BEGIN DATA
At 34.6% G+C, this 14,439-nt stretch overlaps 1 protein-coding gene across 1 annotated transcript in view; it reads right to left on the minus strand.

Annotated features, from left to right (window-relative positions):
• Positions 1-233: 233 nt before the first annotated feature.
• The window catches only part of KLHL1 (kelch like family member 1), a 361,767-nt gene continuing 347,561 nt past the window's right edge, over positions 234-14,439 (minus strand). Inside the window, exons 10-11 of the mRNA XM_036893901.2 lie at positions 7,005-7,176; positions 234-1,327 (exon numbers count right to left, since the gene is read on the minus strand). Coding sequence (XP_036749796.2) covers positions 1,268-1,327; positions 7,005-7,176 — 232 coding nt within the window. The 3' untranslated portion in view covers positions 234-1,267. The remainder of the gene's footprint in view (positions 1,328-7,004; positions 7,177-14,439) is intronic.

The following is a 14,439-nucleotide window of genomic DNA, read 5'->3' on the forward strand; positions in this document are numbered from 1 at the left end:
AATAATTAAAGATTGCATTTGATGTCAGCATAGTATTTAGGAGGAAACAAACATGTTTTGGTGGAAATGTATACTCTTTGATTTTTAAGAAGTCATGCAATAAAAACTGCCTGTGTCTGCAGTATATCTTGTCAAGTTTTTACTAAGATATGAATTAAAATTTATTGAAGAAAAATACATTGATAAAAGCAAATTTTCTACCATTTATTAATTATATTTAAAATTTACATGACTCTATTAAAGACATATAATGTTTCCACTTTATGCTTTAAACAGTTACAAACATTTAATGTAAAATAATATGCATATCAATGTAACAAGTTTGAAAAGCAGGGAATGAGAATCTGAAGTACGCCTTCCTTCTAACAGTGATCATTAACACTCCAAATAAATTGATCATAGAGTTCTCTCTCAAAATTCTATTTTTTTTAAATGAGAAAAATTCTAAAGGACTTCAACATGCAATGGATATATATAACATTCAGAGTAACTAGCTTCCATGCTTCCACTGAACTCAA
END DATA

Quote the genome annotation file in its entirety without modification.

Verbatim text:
At 34.6% G+C, this 14,439-nt stretch overlaps 1 protein-coding gene across 1 annotated transcript in view; it reads right to left on the minus strand.

Annotated features, from left to right (window-relative positions):
• Positions 1-233: 233 nt before the first annotated feature.
• The window catches only part of KLHL1 (kelch like family member 1), a 361,767-nt gene continuing 347,561 nt past the window's right edge, over positions 234-14,439 (minus strand). Inside the window, exons 10-11 of the mRNA XM_036893901.2 lie at positions 7,005-7,176; positions 234-1,327 (exon numbers count right to left, since the gene is read on the minus strand). Coding sequence (XP_036749796.2) covers positions 1,268-1,327; positions 7,005-7,176 — 232 coding nt within the window. The 3' untranslated portion in view covers positions 234-1,267. The remainder of the gene's footprint in view (positions 1,328-7,004; positions 7,177-14,439) is intronic.

The following is a 14,439-nucleotide window of genomic DNA, read 5'->3' on the forward strand; positions in this document are numbered from 1 at the left end:
AATAATTAAAGATTGCATTTGATGTCAGCATAGTATTTAGGAGGAAACAAACATGTTTTGGTGGAAATGTATACTCTTTGATTTTTAAGAAGTCATGCAATAAAAACTGCCTGTGTCTGCAGTATATCTTGTCAAGTTTTTACTAAGATATGAATTAAAATTTATTGAAGAAAAATACATTGATAAAAGCAAATTTTCTACCATTTATTAATTATATTTAAAATTTACATGACTCTATTAAAGACATATAATGTTTCCACTTTATGCTTTAAACAGTTACAAACATTTAATGTAAAATAATATGCATATCAATGTAACAAGTTTGAAAAGCAGGGAATGAGAATCTGAAGTACGCCTTCCTTCTAACAGTGATCATTAACACTCCAAATAAATTGATCATAGAGTTCTCTCTCAAAATTCTATTTTTTTTAAATGAGAAAAATTCTAAAGGACTTCAACATGCAATGGATATATATAACATTCAGAGTAACTAGCTTCCATGCTTCCACTGAACTCAA